in being half Japanese. it's those differences that simply make us individually unique.

more so

than claiming <i>half this and half that</i> being inappropriate.. i think it's more inappropriate to tell

someone that they're not something they clearly identify with. they don't know enough to be considered

a part of the group? life is already complicated as it is in this ethnic/race-based world where society tries

to group us by these differences.. than to be told you're not "really" something you identify

with. my response to your difference in opinion is a bit personal and defensive because my opinion doesn't

tell you how to identify yourself. it doesn't exclude you from anything. yours is personal to me because

it's a form of dictating what i can and cannot identify as, something i don't think anyone should be

doing for anyone in the first place.
Reply
#48
@

Kristina, well said. Interesting point of view.

If I have offended some of you, I'm very sorry. But I

prefer to see people (if I had to) ethnically (-cultural elements) and not racially (-biological elements).The

world still view people in terms of race... which is a sad thing I think. I think my defition is the first step

to a race-free society. But then again, maybe my definition gives rise to cultural discrimination?? Please

everybody, I do not intend to exclude people.

I have my own personal opinion and this might change at

times. You never know! I like to play with the idea/definition. But at the moment I feel that culture is

what defines anybody (including haafus). We need to keep in mind that the term "haafu" arose within

the Japanese discourse. In Britain or American we can't say "I'm half" - right?

BTW

I'm an American citizen (and this is the only nationality I have...)
pineapple and peanut butter rock!
Reply
#49
Yeah and I

think we have a lot in common as well, as havlsies (in the genetic sense)

An ambiguous status in the

world
Non-acceptance by your own people
Stereotype of being knowledgable about the countries your parents

are from

etc etc

Okay I think my post is straying from the main topic.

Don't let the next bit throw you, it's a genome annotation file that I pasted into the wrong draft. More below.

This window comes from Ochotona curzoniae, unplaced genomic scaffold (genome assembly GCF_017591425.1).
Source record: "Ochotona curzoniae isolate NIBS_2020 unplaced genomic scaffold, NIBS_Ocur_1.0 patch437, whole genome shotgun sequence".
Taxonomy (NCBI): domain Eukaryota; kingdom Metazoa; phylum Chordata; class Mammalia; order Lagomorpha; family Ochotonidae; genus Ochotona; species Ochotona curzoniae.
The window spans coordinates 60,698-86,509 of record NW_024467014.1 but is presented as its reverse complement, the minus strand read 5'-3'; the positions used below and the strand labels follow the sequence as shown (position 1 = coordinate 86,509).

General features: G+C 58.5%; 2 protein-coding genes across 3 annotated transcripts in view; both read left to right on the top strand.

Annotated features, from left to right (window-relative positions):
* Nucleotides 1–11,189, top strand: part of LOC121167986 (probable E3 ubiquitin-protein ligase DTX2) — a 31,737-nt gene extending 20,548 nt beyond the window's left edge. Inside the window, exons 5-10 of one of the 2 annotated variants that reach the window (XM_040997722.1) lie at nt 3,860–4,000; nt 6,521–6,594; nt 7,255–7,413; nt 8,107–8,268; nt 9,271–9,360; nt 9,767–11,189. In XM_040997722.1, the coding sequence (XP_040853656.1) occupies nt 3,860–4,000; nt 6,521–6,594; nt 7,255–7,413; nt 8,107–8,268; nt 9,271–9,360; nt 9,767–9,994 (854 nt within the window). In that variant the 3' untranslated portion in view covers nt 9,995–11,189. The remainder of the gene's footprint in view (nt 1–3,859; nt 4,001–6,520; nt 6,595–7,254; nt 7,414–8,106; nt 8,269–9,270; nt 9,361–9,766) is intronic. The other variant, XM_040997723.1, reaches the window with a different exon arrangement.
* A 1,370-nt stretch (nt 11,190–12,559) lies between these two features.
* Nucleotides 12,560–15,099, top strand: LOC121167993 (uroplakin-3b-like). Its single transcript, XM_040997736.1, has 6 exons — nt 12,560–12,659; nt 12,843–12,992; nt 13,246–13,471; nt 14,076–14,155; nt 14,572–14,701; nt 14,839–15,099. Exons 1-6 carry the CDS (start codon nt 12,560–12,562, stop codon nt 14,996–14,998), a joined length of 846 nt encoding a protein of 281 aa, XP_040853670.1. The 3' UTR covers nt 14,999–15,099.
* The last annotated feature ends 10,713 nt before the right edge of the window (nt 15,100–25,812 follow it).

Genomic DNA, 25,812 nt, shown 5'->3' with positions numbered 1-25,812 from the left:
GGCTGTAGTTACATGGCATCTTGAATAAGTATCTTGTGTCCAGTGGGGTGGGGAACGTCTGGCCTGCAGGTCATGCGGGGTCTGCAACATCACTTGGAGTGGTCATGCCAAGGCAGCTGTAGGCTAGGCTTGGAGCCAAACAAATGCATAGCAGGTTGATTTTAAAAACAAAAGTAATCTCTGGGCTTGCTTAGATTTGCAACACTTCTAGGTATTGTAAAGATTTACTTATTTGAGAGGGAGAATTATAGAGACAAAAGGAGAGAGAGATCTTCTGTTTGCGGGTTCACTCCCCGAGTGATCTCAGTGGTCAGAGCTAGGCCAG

pineapple and peanut butter rock!
Reply
#50
<!--QuoteBegin-yumi+Jun 21 2005, 11:36 AM--></div><table border='0' align='center' width='95%'

cellpadding='3' cellspacing='1'><tr><td><b>QUOTE</b> (yumi @ Jun 21 2005, 11:36 AM)</td></tr><tr><td

id='QUOTE'><!--QuoteEBegin-->

Non-acceptance by your own people


<!--QuoteEnd-->

</td></tr></table><div class='postcolor'> <!--QuoteEEnd-->
soooo true!I don't feel accepted by

haafu's cause I don't know a lot of them!those I know don't like me cause they think I'm too

japanese in all kind of ways!but what's the fuss about???call label yourself whatever you want,in the

end you will be human and people who don't think of you as human isn't worth your time.
Zoovy
Reply
#51
<!--QuoteBegin-Yugen a.k.a. Willy+Jun 21 2005, 11:19 AM--></div><table border='0' align='center'

width='95%' cellpadding='3' cellspacing='1'><tr><td><b>QUOTE</b> (Yugen a.k.a. Willy @ Jun 21 2005, 11:19

AM)</td></tr><tr><td id='QUOTE'><!--QuoteEBegin--> <!--QuoteBegin-yumi+Jun 21 2005, 11:36 AM--></div><table

border='0' align='center' width='95%' cellpadding='3' cellspacing='1'><tr><td><b>QUOTE</b> (yumi

@ Jun 21 2005, 11:36 AM)</td></tr><tr><td id='QUOTE'><!--QuoteEBegin-->

Non-acceptance by your

own people


[/quote]
soooo

true!I don't feel accepted by haafu's cause I don't know a lot of them! <!--QuoteEnd-->

</td></tr></table><div class='postcolor'> <!--QuoteEEnd-->
I actually meant own people = people of the two

(or more) countries where your parents are from. It can be interpreted in your way as well though.

Interesting! I often say I'm a "nise" haafu (fake haafu).

Yeah labels are not good....

as soon as you label someone (or something), you need to clarify the defition and that's all too much of a

trouble ne. We are who we are tte okotode!
pineapple and peanut butter rock!
Reply
#52
<!--QuoteBegin-yumi+Jun 21 2005, 10:36 AM--></div><table border='0' align='center' width='95%'